Global Divestment Day: Campaigners call for end of fossil fuel investment
Thousands joined rallies across the UK over the weekend to call on major organisations to stop investing in the fossil fuel industry as part of the first Global Divestment Day.
The Fossil Free campaign is asking investors to pledge that they will dispose of their investments in the biggest 200 fossil fuel companies over the next five years.
Here in the UK, hundreds gathered outside City Hall in London aiming to convince the Greater London Authority (GLA) to vote to divest from the fossil fuel industry when they meet next month. Banks were also targeted by the protest with 1,400 UK customers closing their accounts in protest to multibillion-pound funding of the fossil fuel industry.
According to the campaign, universities are estimated to have £5.2bn invested in companies such as BP and Shell. However, 22 universities have already joined the movement and were involved in yesterday's rallies.
People & Planet Fossil Free campaign coordinator Miriam Wilson said: "Students from across the UK have taken part in Global Divestment Day because they believe it's time for universities to break up with the fossil fuel industry.
"They have made clear that it's time to ditch this technology of the past and start re-investing in a liveable future. In just a year and a half the divestment movement has spread to nearly 60 campuses across UK, and looks set to gain even more victories over the coming months."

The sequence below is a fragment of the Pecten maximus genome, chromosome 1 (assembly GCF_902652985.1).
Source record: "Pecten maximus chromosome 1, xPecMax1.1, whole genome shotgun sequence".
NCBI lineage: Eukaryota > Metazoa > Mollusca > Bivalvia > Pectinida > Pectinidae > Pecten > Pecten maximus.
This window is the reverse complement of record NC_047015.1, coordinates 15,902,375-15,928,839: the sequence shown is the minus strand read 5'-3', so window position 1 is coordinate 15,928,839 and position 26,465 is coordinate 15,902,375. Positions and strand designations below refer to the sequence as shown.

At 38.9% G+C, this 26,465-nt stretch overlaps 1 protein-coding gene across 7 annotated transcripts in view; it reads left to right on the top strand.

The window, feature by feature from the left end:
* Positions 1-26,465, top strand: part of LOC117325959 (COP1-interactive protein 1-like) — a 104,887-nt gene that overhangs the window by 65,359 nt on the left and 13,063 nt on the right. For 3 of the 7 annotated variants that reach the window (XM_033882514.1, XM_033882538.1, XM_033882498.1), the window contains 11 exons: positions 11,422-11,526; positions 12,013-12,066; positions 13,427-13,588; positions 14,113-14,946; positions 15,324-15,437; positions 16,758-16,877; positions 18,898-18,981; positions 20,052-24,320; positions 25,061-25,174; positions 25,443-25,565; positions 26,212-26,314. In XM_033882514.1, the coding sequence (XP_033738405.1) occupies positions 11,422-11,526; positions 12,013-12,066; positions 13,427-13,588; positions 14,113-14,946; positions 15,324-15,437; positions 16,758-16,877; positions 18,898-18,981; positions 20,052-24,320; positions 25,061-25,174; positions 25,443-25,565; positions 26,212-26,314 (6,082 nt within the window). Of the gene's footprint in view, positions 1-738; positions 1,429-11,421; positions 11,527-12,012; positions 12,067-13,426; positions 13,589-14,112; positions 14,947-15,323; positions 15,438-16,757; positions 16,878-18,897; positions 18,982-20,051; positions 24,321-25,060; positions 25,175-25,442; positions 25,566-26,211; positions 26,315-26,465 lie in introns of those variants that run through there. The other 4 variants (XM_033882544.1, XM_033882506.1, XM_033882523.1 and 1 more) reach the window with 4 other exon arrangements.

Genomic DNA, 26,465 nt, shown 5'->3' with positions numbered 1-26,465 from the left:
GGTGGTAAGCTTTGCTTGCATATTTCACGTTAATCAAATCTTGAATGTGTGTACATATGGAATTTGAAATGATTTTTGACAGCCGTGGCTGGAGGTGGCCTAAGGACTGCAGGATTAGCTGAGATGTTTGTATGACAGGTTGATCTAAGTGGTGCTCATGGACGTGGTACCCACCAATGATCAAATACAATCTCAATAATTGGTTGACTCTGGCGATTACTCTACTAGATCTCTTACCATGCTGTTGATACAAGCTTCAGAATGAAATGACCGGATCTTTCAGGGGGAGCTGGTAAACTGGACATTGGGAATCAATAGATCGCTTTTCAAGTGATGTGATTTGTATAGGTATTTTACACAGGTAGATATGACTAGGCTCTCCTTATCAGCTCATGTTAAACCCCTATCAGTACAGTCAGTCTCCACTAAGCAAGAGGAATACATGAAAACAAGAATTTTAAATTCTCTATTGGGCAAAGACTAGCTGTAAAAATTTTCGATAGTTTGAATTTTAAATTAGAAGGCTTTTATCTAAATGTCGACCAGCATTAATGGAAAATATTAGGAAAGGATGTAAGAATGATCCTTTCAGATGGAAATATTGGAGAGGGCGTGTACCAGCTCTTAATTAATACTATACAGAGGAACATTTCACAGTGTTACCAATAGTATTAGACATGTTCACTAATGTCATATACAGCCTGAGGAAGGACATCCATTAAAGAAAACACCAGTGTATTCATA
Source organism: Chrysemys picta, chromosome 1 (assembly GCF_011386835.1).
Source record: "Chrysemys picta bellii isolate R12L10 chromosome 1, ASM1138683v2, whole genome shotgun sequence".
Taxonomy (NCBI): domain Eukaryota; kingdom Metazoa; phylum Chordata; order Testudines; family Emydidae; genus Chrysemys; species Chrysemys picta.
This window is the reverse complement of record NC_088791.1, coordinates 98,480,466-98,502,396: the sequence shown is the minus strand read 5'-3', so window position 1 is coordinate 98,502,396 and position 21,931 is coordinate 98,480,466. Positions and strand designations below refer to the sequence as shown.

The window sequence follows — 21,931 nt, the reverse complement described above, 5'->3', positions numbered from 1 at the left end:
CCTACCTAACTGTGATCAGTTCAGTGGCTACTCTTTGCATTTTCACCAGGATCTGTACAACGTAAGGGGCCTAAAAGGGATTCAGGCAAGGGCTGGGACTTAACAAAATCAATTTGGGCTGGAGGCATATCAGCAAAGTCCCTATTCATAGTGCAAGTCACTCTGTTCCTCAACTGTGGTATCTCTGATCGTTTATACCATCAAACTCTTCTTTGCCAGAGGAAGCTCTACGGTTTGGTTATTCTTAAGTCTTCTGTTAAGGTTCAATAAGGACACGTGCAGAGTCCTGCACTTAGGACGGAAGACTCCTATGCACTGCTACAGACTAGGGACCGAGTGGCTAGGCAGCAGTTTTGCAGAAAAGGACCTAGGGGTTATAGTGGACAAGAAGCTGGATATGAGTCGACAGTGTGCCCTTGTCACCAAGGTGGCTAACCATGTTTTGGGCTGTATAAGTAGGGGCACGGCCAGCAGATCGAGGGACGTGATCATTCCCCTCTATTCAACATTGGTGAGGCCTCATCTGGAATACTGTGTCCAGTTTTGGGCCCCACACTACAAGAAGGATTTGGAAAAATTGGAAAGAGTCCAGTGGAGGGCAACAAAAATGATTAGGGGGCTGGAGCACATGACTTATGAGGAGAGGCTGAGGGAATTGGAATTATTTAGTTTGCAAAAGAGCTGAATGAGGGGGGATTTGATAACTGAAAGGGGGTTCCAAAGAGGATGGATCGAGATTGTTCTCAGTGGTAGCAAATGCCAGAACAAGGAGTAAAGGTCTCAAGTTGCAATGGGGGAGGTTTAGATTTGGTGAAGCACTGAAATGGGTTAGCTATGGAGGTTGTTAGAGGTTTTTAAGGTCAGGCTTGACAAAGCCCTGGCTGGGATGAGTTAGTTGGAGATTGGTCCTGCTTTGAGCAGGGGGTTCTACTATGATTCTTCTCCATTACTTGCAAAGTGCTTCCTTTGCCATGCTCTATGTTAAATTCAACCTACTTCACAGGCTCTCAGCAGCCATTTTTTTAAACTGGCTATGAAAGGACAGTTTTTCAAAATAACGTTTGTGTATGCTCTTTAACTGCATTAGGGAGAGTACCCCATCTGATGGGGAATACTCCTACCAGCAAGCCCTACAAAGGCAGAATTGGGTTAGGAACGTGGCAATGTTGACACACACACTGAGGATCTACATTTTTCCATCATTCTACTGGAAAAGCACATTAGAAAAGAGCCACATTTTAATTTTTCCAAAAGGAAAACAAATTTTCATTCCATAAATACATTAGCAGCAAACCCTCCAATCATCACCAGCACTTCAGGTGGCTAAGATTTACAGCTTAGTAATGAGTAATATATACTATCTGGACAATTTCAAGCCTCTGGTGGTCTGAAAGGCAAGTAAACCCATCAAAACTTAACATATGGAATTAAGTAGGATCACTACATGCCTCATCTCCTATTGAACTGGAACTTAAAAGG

The campaign was particularly timely as a cross-party agreement was signed to tackle climate change on Friday - a move welcomed by business leaders, politicians and activists around the globe. David Cameron, Ed Miliband and Nick Clegg agreed commitments to an internationally binding deal at Paris 2015, a promise to end unabated coal power generation and pledged to agree a Carbon Budget in accordance with the Climate Change Act.
Danielle Paffard, UK divestment campaigner at 350.org, said: "The British public's engagement with the UK divestment movement has been overwhelming and has sent a clear message to this stagnant industry.
"Investors are now turning their backs on coal, oil and gas companies because they are no longer a safe bet. This is the first global step towards illustrating how divestment is crucial to addressing the global impact that this industry is having on our climate and human health."
Health charity Medact recently released a report warning how investment in the fossil fuel industry is incompatible with health organisations as fossil fuels account for 29,000 early deaths in the UK each year. Medact found that charitable foundation the Wellcome Trust has holdings of £450m in four of the major fossil fuel extraction companies.
Globally, more than 180 institutions with over £30bn in assets have already committed to divest. Campaigners continued to raise awareness for the cause by holding events in the Pacific Islands, the Vatican and Nepal yesterday. A candlelit vigil was also held in Tacloban, a part of the Philippines hit by the typhoon Haiyan in 2013, and a major new campaign targeting the United State's largest pension funds called CaIPERS was launched in California.
Video: Global Divestment Day 2015